COLD SPRING HARBOR, N.Y. (Oct. 7, 2008) A new, user-friendly laboratory manual for protein purification and analysis has just been released by Cold Spring Harbor Laboratory Press. Designed for routine, day-to-day use in the laboratory, it includes essential step-wise protocols as well as background information, recommended experimental strategies, and troubleshooting advice on the most fundamental protein-related methods used by scientists at all levels.
Understanding how proteins function is an essential part of many biological research endeavors. The complexity and sheer number of proteins in a cell are impediments to identifying proteins of interest or purifying proteins for function and structure analysis. Thus, reducing the complexity of a protein sample or in some cases purifying a protein to homogeneity is necessary.
The convenient new manual, Basic Methods in Protein Purification and Analysis, integrates established in vitro and in vivo molecular techniques with more modern in silico methods. It takes the user from the initial steps of obtaining cellular and subcellular extracts, through the purification and isolation steps appropriate for the protein of interest, and, finally, to the steps involved in characterizing and identifying proteins, protein complexes, and protein-protein interactions. Rounding out the manual is an extensive appendix of essential methods for quantifying protein concentration, stabilizing and storing proteins, concentrating proteins, and immunoblotting.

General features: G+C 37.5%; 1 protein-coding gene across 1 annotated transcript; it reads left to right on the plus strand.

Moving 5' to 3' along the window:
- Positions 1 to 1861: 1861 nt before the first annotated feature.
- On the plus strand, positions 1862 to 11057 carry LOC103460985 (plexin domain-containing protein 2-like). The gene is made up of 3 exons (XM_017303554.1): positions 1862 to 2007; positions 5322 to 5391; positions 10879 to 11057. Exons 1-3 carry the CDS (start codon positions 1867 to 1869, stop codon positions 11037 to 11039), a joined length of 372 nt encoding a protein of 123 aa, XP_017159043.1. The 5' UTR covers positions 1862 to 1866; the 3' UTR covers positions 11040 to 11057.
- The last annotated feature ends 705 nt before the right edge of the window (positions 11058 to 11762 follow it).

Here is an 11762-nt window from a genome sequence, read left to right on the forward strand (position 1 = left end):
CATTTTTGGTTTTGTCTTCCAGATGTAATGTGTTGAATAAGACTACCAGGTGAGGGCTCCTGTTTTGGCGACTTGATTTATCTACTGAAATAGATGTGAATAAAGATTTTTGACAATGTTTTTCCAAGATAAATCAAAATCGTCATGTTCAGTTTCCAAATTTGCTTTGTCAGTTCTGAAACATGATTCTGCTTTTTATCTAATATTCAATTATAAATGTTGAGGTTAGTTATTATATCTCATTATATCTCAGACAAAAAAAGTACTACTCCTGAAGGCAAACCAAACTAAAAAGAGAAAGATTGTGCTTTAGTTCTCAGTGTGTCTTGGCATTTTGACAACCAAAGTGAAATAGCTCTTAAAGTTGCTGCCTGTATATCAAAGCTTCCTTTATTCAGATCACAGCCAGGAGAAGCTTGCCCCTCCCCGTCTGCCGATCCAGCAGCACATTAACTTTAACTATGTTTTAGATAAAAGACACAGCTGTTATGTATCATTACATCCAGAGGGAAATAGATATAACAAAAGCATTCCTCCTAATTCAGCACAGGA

Basic Methods in Protein Purification and Analysis was derived in large part from the popular laboratory manuals Proteins and Proteomics, Purifying Proteins for Proteomics (both by Richard Simpson), and Protein-Protein Interactions (edited by Erica Golemis and Peter Adams), which have proven to be both very successful and highly regarded.
This is the second volume in the Basic Methods series; the first, Basic Methods in Microscopy (http://www.cshlpress.com/link/basmicp.htm) focused on essential techniques for imaging cells and tissues, including sample preparation, microscope use, and image interpretation.
|Contact: Ingrid Benirschke|
Cold Spring Harbor Laboratory